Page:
High Court accepts appeal of Mahloof’s bribery case

Sports Minister Ahmed Mahloof. (Sun Photo/Mohamed Hayyan)

High Court has accepted the appeal of the bribery case against Youth Minister Ahmed Mahloof, which was dismissed by the Criminal Court over lack of evidence.

Speaking to Sun, High Court’s Information Officer Ameen Faisal said that the appeal has been accepted and registered by the court today.

Mahloof was charged based on the findings of an investigation by the Anti-Corruption Commission (ACC) into the Maldives Marketing and Public Relations Corporation (MMPRC) graft scandal. 

ACC found that in 2014, then-parliamentarian Mahloof received USD 33,000 in funds stolen from MMPRC as a bribe from then-Vice President Adheeb to remain a member of the Progressive Party of Maldives (PPM) and vote for the Special Economic Zone (SEZ) Bill on August 27, 2014. 

ACC found that on September 1, 2014, a USD 33,000 cheque was deposited to Mahloof’s bank account by SOF Private Limited – the company accused of laundering the stolen funds. The corruption watchdog said that though Mahloof submitted a ‘Payment Received’ slip in the name of SOF as evidence it had been a legitimate business transaction to procure US dollars, the commission had witnesses and other evidence to prove otherwise.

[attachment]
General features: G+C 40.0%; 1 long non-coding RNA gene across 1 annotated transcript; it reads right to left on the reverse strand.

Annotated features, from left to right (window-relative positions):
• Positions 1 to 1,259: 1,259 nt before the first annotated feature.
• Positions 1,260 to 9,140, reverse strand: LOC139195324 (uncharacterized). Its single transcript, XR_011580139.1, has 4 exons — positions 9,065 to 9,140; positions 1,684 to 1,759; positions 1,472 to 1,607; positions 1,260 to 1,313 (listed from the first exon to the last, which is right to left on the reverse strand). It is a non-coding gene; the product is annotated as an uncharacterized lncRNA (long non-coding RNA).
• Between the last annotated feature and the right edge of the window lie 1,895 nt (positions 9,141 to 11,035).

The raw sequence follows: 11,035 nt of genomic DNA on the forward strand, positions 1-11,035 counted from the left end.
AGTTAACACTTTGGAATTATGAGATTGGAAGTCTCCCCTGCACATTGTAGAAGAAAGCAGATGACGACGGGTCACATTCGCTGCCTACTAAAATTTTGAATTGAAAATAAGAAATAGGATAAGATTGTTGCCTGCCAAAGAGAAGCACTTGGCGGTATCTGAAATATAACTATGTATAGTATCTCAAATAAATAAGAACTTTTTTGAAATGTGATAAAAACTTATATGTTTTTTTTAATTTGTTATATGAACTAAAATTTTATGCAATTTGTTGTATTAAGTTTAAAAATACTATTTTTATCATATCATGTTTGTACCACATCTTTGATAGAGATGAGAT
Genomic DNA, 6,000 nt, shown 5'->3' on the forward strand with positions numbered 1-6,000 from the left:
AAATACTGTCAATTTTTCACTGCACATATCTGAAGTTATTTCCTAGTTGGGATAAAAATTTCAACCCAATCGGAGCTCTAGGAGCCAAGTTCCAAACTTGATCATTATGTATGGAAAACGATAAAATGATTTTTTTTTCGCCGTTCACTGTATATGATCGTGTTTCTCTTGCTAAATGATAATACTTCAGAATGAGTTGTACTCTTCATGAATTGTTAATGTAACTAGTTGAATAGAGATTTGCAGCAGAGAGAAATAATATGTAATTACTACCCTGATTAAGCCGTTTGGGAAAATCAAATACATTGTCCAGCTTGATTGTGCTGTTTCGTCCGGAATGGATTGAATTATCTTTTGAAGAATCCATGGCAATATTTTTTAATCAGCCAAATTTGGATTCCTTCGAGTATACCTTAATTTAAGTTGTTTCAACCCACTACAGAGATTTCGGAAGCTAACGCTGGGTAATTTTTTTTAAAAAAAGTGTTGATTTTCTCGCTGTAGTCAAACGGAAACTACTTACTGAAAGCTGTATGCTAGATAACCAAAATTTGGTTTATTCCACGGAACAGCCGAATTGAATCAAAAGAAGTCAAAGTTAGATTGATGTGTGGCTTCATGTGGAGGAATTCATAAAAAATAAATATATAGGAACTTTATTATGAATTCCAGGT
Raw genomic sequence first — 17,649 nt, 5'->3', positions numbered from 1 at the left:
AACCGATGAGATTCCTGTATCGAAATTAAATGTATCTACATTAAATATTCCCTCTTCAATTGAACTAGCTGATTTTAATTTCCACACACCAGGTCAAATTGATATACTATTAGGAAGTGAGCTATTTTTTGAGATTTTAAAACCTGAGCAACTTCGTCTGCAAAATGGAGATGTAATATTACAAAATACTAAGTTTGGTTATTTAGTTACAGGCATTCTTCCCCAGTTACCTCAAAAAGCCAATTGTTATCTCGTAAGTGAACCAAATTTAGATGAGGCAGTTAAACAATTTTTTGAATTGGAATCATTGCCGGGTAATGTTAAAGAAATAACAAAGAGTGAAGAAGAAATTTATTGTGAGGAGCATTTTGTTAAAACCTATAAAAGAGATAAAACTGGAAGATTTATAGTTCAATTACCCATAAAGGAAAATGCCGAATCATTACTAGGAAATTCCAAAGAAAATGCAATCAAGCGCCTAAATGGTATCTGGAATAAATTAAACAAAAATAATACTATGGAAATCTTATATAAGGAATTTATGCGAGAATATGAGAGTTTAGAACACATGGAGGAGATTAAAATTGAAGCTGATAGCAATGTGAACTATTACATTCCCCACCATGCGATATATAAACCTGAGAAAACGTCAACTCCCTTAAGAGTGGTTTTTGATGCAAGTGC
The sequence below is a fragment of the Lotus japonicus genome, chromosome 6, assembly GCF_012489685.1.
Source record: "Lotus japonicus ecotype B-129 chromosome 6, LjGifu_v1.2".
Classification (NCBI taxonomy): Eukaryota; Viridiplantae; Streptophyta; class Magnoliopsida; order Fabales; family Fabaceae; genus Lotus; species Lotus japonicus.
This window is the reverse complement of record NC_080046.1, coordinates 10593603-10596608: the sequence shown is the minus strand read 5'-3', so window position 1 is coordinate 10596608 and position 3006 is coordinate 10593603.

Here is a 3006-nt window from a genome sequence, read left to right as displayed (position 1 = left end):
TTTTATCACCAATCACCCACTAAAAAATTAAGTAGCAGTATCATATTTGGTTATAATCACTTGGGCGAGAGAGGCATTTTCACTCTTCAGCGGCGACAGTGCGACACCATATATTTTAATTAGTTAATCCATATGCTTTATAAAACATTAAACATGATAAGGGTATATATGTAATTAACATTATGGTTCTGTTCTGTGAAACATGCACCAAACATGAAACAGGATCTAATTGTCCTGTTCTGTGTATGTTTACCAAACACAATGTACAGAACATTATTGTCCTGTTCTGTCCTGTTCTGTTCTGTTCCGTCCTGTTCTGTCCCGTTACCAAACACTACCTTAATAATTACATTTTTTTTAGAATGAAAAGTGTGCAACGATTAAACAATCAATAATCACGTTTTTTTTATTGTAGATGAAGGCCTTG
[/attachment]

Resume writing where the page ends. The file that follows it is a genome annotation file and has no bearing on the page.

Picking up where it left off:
Mahloof had pled not guilty to the charges against him.

Criminal Court had dismissed that case citing that the prosecution had failed to submit substantial evidence to prove the charges. 

The Prosecution submitted names of seven people to give oral testimonies. They include Adheeb, in addition to Mohamed Allam Latheef and Ahmed Ishfah who are both implicated in the MMPRC graft scandal. Apart from this, it also includes the Sri Lankan national who had signed the ‘Payment Received’ slip produced by Mahloof as proof of a legitimate business transaction to procure US dollars and the analyst who did the mobile forensic examinations.

Whilst seven names have been submitted by the prosecution to give oral testimonies – 29 documents were submitted as documentary evidence.